HHS has $1.25 million in grant money it wants to divvy up between six to 12 organizations to develop ways to improve interoperability of healthcare information technology.
The grant opportunities were announced by Dr. Karen DeSalvo, head of HHS' Office of the National Coordinator for Health Information Technology, at the Health Datapalooza conference underway this week in Washington, D.C.
The grants are part of an ongoing effort by the ONC to encourage the use of open, standards-based technology for health information exchange. They come following the December release of the agency's 2016 list of recommended data standards and implementation guides for health information exchange.
“We have made significant progress in the flow of health information, but we still have work to do to ensure different systems speak the same language,” DeSalvo said in a news release.
Grant applicants must focus their efforts either on medication management, lab data exchange, care coordination or a self-selected area to demonstrate advancement in interoperability. The projects also must aim to improve practice and/or cost efficiency, clinical quality, the patient experience, safety, privacy and security or “interoperable exchange,” according to HealthITBuzz, the ONC's official blog.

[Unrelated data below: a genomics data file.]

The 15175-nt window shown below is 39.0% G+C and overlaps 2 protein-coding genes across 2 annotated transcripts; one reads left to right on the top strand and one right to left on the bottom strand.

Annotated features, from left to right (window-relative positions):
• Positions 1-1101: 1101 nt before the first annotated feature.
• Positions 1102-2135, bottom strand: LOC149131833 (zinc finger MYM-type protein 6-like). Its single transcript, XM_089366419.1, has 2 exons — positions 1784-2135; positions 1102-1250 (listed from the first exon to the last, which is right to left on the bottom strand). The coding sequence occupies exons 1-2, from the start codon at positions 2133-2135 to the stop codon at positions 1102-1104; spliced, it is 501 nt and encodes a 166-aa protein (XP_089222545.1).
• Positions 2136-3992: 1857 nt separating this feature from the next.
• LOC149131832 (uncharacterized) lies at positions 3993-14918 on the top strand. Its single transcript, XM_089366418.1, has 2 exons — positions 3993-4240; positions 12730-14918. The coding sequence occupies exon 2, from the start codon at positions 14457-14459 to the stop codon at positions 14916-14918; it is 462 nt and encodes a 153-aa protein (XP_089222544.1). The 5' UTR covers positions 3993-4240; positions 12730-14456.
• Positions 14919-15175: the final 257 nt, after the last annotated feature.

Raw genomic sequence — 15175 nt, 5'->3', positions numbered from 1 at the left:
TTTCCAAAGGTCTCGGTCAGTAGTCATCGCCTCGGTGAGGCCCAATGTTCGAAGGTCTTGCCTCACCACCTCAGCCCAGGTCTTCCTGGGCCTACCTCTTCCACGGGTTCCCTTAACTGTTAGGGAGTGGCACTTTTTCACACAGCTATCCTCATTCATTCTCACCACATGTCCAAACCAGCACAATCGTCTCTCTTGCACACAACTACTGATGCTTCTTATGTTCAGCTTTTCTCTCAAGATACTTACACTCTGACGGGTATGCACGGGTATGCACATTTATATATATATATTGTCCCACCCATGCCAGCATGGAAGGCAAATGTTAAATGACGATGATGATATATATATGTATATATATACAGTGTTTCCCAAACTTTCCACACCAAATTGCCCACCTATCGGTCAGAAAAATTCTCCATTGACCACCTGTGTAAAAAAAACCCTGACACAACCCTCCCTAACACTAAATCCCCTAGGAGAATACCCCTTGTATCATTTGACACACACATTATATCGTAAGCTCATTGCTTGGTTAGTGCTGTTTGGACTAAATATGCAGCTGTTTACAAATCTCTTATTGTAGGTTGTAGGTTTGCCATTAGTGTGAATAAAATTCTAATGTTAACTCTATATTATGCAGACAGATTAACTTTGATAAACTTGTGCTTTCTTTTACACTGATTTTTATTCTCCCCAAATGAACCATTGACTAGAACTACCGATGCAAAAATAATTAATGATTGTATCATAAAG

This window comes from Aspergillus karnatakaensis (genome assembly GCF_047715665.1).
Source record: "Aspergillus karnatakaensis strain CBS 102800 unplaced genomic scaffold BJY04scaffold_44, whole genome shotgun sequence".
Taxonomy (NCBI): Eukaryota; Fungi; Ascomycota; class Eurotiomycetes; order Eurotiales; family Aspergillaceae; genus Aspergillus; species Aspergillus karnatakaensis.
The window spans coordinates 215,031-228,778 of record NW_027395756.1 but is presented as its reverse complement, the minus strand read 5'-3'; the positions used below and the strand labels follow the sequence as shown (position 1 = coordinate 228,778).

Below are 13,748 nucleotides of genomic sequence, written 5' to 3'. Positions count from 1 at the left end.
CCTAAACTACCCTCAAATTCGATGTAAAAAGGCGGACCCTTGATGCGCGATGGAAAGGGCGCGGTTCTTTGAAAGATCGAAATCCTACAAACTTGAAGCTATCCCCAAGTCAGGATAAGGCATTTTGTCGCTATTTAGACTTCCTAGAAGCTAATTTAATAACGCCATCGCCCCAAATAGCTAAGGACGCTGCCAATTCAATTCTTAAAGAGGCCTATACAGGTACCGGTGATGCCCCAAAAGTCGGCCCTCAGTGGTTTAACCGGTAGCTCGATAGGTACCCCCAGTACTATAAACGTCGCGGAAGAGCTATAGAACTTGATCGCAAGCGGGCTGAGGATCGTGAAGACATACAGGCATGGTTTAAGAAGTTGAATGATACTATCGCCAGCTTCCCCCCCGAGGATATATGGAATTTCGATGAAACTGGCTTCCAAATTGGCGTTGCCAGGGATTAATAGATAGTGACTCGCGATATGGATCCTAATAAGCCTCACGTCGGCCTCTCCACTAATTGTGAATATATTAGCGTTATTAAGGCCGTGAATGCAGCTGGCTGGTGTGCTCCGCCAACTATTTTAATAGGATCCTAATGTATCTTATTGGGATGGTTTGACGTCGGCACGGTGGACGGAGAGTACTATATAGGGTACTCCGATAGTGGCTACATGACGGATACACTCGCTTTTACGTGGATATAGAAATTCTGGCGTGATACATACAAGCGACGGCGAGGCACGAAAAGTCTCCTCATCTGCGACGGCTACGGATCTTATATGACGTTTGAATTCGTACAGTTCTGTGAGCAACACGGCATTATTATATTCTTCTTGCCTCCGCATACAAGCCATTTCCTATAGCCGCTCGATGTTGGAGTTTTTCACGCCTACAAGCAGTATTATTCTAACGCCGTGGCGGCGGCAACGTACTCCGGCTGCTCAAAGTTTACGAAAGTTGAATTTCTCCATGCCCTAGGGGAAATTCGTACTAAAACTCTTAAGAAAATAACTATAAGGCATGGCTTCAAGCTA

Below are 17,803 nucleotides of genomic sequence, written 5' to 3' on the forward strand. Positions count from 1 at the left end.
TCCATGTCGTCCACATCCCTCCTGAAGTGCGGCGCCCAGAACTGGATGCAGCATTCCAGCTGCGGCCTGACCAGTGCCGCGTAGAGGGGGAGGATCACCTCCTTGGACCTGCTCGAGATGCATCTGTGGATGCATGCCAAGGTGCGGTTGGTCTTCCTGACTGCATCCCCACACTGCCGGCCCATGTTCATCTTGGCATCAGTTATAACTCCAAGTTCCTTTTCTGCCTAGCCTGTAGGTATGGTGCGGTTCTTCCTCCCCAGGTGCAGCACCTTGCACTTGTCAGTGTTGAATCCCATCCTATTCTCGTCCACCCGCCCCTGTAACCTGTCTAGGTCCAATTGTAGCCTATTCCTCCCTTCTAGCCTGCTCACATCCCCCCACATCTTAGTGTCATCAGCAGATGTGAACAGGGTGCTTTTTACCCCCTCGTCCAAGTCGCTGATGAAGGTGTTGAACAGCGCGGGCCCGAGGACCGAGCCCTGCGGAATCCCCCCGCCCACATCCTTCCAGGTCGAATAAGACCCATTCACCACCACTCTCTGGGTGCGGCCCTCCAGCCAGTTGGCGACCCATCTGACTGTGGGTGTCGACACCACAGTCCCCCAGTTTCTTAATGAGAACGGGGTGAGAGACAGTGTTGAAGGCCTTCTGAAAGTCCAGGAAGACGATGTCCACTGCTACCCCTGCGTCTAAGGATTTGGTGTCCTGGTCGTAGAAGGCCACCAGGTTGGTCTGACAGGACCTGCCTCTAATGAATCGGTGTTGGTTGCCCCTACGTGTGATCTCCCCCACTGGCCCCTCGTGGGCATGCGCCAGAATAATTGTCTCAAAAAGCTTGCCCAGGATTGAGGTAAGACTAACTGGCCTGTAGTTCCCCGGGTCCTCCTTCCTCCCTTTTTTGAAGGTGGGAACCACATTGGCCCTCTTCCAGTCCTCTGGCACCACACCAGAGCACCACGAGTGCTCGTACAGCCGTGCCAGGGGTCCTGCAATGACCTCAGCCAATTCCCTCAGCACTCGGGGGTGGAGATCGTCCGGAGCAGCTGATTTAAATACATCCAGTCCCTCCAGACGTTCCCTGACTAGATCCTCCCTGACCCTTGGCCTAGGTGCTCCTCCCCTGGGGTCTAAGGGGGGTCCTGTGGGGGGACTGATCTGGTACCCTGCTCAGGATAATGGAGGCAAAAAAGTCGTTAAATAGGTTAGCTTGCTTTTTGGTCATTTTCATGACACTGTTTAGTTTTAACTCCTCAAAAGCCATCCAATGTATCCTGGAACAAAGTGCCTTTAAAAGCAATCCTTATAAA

Within one year, grantees must demonstrate evidence that their chosen interoperability standards and technology are ready “for widespread use and larger investments,” according to the ONC. Letters of intent to participate in the program are due June 10.